Beowulf
Anonymous Anglo-Saxon poet

by

Karim Chandra

Symbols
Symbols are objects or figures that artists use to represent an idea.
Grendel
Grendel is a symbol of evil and jealousy. Grendel is a descendant of the jealous Cain, who killed his brother in the biblical stories. Cain and all his descendants including Grendel were banished from their land. Grendel and his mother live in a swampy area after the banishment. The cave in which they live also symbolizes they were outcast. He fed on the Danish warriors, this show he strength over the heroes who were celebrated. The literary example of good triumph over evil is evident when Beowulf defeats Grendel and kills him.
Dragon
Dragon hoards gold and other treasures in his place something that is contrary to the Anglo-Saxons’ practices. The poem Beowulf demonstrates that gold is supposed to be used by Kings in rewarding heroes of the land, specifically successful warriors who were coming back from war. The treasure dragon keeps were left behind by the Last survivor; the dragon is merely hoarding the riches as he does nothing with them. He even lost his life in fighting for valuables that have no use. Dragons green is also portrayed when a runaway slave steals one golden chalice from his place. When searching for the thief, Dragons burns Beowulf’s home and all the villages of the Kingdom. He did all this in vengeance over the theft of one golden chalice.
Herot Hall
Heorot Hall in the story Beowulf is used to symbolizing happiness, pride, and distress. The great Heorot Hall wall which was King Hrothgar’s legacy was built to honor great warriors of the land for their great achievements. The hall also served as a place where court and regions warriors can gather to eat, drink and celebrate. It is a place associated with warmth and joy and cannot be compared to Grendel’s swampy and cold place. Grendel’s hold of the great hall under attack for 12 years shows a situational irony case. The hall which was the people’s place of refuge has been turned into a place of grief.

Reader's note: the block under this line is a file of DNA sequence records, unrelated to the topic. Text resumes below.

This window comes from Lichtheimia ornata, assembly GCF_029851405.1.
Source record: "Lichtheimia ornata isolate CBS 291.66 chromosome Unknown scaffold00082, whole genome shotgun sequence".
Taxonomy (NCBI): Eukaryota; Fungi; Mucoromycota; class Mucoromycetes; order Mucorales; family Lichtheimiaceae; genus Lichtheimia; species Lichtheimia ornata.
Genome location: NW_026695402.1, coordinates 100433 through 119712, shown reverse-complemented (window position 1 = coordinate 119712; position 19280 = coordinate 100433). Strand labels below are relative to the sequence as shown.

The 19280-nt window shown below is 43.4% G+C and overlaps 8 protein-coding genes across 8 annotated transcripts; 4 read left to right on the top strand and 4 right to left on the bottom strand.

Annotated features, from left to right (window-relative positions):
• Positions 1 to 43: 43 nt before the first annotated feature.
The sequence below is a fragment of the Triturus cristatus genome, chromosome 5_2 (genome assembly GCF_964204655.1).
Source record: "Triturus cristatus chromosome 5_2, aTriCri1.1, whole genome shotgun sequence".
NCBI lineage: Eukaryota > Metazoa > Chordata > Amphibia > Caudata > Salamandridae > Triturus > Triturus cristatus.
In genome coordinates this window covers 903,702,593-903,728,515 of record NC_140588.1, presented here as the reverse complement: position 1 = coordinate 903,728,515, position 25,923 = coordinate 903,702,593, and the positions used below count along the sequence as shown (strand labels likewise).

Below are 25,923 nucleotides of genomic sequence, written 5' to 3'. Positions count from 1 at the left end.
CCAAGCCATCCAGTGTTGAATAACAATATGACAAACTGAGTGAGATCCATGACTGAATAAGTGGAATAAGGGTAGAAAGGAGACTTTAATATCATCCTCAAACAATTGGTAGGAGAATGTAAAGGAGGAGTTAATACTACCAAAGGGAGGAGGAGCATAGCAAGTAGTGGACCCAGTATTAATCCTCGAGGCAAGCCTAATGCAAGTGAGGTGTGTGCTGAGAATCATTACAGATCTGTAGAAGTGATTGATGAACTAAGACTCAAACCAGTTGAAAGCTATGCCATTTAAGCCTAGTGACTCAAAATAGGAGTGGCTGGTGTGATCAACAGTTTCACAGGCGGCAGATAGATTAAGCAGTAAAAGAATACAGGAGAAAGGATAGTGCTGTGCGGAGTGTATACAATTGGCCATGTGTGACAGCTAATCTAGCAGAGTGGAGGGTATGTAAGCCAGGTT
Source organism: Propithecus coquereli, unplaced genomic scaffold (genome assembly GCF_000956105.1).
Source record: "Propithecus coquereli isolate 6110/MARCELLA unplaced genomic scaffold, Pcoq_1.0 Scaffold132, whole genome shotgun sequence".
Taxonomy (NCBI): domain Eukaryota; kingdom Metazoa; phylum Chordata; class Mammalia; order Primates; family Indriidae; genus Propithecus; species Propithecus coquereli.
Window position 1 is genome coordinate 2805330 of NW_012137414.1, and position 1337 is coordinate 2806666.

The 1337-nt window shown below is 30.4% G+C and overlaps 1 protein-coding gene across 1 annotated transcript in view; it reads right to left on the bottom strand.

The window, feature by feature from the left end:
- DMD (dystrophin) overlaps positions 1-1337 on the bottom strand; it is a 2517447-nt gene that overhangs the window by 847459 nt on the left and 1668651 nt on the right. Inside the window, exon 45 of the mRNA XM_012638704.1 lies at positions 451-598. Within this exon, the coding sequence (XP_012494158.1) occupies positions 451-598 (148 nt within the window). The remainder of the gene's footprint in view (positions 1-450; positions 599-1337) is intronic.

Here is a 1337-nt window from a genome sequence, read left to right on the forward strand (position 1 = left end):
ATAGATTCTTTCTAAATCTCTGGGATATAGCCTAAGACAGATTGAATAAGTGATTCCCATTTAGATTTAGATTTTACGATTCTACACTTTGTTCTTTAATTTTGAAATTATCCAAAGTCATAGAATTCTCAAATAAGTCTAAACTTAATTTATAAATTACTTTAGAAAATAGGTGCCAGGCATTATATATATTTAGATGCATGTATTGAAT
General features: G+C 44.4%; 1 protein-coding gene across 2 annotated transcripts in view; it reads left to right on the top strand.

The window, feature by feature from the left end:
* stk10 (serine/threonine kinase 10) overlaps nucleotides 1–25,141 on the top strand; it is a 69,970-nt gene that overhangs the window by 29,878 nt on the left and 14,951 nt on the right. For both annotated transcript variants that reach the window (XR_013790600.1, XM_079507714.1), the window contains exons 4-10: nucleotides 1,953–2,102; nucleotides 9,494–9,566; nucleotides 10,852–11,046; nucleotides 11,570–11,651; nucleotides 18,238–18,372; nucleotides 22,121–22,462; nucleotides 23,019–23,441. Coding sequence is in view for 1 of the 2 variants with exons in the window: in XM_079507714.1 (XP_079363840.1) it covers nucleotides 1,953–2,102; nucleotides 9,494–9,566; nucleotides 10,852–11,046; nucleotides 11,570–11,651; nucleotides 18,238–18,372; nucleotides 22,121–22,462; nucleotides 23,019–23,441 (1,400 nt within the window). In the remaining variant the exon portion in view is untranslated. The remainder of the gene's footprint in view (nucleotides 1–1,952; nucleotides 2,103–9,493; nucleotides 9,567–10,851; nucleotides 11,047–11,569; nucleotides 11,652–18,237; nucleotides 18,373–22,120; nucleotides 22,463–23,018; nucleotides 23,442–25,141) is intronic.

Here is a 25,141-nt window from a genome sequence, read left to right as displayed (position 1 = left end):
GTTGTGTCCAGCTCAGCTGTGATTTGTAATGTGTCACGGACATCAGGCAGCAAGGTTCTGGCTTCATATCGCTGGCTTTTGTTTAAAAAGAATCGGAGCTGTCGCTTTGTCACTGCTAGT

The Cave
The cave where Grendel and his mother hid is symbolic. It is a place where they lived as outcasts. The place is also hidden inside a dark mere. The cave also accords the mother and son some level of peace from a world that they view to be highly violent against them. Grendel and his mother are not allowed to step in Heorot, and they are fully aware of the fact. To that end, they have a view that their cave offers them some level of serenity that they call for. The cave also represents the heritage of Gretel and his mother. They are descendants of Cain. They are, therefore, associated with black magic, sorcery, demons, hell and ancient runes. When Grendel's mother has the chance to fight Beowulf, she gains the advantage of having to engage in the fight from the comfort of her cave. She is fully aware of the advantage that lies in her way and is, therefore, willing to take full advantage of it. Fortunately, Beowulf manages to win over the monster, in spite of the great disadvantage that lies in his way.
Grendel’s Head and Claw
Beowulf had intended to have a share of the entire of the body of Gretel to present it to King Hrothgar. He believed that by doing so, he would have had provided enough proof that he had managed to kill the monster. However, after the war at the Heorot, he had to contend with the right arm (claw) he had managed to tear off from the body of the monster. Grendel’s mother also sees the claw as a great symbol. To her, it meant that she had experienced a personal loss to the mankind and, therefore, had to exert her revenge. Beowulf follows Grendel’s mother to the cave and kills her. He sees Grendel’s body lying nearby. He no longer has interest in his claw and goes for his head. To him, cutting the ogre’s head from its body was a show of the great power that he had managed to have against him.
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